After the course: Using technology for community engagement

In February 2016 Barbara Alvarez taught a great new c3_fingers_in_circleourse for Infopeople called “Using Technology for Community Engagement.” Participants learned to use readily accessible equipment (such as a smart phone and free or low-cost software) to facilitate the sharing of community stories. Alvarez taught learners to record and upload videos, create podcasts, and virtually broadcast community conversations and events.

As the course wrapped up, learners created action plans in which they outlined their intentions for using technology to engage their communities.  They were enthusiastic about what they had learned and about what they were going to be able to do, “I learned so many things that I could now apply to my job. This course was full of practical ideas and tips on how to get started” and “This has to be one of the most inspiring courses that I’ve taken in a long time. I love technology and social media, so everything in this course: the podcasting, the video production and the broadcasting has set my creativity in motion. There are endless possibilities for Community Engagement.”

A few months after the course ended, we checked in with learners to see what they had done. Here are a few of the sharing_community_storiesresponses we received:

  •  Videos – Jane Dobija, Senior Librarian with the Los Angeles Public Library’s Woodland Hills Branch Library feels “so much more confident” about her awareness of technology’s potential for libraries and community engagement. She’s created a great little video on her tablet about the library’s balcony garden project.
  • Podcasts – Wanangwa Dever, Technical Services Librarian with the Polk County Public Library in Columbus, NC, said that the biggest way the course was helpful for her was with podcasting. She shared information from the class with her co-workers, including programming assistant Amelia Derr, who was just getting ready to start podcasting with teens at their programs. Wanangwa connected Amelia with a classmate who had already done some podcasting with the teens at her library. Here’s a Google Hangouts on Air that Wanangwa and Amelia created to introduce the library’s Teen Scene and here’s a podcast featuring teen book reviews, too.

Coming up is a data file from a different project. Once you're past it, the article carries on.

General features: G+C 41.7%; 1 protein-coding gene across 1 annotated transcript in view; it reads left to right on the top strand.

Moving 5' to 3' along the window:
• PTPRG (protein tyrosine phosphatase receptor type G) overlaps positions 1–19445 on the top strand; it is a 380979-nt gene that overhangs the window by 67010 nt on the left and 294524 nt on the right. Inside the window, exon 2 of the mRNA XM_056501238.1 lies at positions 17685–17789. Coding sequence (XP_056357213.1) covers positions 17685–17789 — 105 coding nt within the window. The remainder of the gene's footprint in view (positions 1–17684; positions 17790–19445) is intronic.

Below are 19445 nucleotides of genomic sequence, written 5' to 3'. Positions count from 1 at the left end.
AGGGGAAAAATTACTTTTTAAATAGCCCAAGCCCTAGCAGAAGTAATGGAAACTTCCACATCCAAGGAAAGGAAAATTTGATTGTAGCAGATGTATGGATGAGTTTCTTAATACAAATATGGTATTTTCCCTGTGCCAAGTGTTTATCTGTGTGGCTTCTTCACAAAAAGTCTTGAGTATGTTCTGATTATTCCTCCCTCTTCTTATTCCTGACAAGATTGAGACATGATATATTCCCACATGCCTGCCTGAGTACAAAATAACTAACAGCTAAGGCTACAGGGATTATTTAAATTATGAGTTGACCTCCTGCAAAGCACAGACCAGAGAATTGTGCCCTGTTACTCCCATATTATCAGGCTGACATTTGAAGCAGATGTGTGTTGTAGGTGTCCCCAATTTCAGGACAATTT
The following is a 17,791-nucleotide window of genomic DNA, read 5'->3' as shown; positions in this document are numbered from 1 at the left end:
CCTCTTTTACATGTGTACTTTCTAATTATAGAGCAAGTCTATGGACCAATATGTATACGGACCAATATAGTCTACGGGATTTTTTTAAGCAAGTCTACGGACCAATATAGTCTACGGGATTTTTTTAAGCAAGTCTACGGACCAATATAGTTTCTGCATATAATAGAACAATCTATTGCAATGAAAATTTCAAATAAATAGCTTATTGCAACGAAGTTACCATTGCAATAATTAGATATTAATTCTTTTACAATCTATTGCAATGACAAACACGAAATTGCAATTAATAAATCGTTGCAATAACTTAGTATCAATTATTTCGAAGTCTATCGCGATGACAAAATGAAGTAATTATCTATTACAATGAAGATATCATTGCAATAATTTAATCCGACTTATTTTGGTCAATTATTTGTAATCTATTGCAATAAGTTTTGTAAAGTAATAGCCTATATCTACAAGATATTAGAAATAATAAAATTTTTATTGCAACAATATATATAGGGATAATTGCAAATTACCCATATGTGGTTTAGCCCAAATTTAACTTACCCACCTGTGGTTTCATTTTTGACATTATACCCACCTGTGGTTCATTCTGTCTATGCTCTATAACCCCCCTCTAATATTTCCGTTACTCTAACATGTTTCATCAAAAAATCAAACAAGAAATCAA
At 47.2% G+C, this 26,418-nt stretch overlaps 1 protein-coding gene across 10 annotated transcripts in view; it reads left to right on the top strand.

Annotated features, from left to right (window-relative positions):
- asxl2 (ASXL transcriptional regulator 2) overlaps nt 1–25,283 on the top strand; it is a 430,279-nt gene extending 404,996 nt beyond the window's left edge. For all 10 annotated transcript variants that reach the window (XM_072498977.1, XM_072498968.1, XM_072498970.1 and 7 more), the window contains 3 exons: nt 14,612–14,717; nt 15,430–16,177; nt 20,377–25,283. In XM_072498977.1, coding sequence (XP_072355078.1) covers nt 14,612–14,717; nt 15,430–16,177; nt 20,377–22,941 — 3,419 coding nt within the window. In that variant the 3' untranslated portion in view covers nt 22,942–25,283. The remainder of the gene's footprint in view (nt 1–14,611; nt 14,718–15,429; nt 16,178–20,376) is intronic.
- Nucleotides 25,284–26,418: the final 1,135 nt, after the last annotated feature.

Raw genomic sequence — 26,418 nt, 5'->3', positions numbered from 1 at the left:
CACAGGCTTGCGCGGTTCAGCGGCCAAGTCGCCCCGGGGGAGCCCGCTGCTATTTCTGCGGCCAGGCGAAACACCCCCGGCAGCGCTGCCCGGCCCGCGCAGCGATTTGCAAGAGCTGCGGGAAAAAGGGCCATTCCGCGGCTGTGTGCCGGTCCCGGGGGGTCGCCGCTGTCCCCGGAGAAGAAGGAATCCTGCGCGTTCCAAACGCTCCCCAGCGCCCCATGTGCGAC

• Videos – Katrina E. Laws, Web Librarian at Solano County Library (CA) has created several things since the course.  In March, the library celebrated Women’s History Month by honoring women in the community and Katrina created videos featuring local women, shared on Facebook and on Twitter.  She created a video to promote feminist books in the library’s collection, too!
  •  Podcasts – Pamela Hoppock, Youth Services Consultant at the South Carolina State Library and her coworker are getting ready to start producing two short podcasts every month. They will kick off the series with a podcast talking about summer reading and StoryfestSC (the statewide kick off to summer reading). Hoppock says, “…our purpose is really three-fold:  promote our own services and resources and those of other libraries, educate our listeners—library staff and the non-library staff, and hopefully entertain along the way. We are planning on using social media as the primary way to market our new podcast series.”
  • Social Media – Since taking the online class, Tamara Evans, Digital Services Librarian at the Kings County Library – Hanford Branch (CA), has used social media in order to engage with the community and publicize library events. They recently debuted a Veteran Resource Center and had a successful turnout via people sharing the event from the library’s Facebook page.
  • Podcasts & Live Events & Videos – Crystal Miller, Circulation Manager at the Coeur d’Alene Public Library ID)) says they have added podcasts the library’s long range plan and are also looking into possibly recording more library events and airing them on the local government channel. They are also trying to reinvigorate a Story Catcher program, which collects videos of local oral stories.

Thank you to Barbara for teaching this course and thank you to these learners for sharing the stories of how the course impacted their ability to engage their communities using technology.

(Missed the February course? Good news – it will be offered again in November!)

 

 

 

 

 

 

 

 

 



Categories: Change, Infopeople News

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